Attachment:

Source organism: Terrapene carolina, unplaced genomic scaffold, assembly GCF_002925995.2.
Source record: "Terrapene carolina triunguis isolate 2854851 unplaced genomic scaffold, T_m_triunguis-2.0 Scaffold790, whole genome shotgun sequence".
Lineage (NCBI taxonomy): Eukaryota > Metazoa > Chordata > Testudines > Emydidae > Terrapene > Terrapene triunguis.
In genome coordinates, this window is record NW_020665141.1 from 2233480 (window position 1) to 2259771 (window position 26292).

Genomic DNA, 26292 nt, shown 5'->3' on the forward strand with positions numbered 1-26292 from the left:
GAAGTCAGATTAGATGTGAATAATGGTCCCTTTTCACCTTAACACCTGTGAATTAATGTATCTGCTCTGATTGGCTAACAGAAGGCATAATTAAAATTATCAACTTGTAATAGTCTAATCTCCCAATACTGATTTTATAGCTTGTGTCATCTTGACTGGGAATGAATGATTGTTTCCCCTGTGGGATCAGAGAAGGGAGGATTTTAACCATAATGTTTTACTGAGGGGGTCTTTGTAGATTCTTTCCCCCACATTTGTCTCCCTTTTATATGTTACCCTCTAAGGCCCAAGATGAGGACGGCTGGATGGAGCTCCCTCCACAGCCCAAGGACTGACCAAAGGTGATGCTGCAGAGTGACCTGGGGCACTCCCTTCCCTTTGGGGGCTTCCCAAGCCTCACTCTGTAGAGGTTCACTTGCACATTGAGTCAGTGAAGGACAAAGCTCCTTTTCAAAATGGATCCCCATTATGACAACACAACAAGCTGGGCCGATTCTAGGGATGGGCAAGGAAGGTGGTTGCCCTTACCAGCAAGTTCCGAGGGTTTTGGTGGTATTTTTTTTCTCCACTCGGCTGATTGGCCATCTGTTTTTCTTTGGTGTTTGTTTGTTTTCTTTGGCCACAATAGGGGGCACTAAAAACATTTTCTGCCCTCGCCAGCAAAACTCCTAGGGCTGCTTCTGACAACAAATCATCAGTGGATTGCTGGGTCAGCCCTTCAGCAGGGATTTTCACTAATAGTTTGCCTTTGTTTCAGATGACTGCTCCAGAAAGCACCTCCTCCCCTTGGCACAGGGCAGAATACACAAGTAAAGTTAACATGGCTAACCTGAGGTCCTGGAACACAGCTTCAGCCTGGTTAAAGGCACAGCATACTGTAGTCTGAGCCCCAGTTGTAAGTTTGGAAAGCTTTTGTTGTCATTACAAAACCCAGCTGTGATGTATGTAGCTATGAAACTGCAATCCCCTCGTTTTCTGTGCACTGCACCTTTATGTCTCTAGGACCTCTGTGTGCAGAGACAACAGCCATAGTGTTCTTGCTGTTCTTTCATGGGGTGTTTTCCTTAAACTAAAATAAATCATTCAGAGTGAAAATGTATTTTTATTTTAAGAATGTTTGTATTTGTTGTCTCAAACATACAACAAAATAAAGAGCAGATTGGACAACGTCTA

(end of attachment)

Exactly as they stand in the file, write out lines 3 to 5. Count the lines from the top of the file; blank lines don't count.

Lineage (NCBI taxonomy): Eukaryota > Metazoa > Chordata > Testudines > Emydidae > Terrapene > Terrapene triunguis.
In genome coordinates, this window is record NW_020665141.1 from 2233480 (window position 1) to 2259771 (window position 26292).

Genomic DNA, 26292 nt, shown 5'->3' on the forward strand with positions numbered 1-26292 from the left: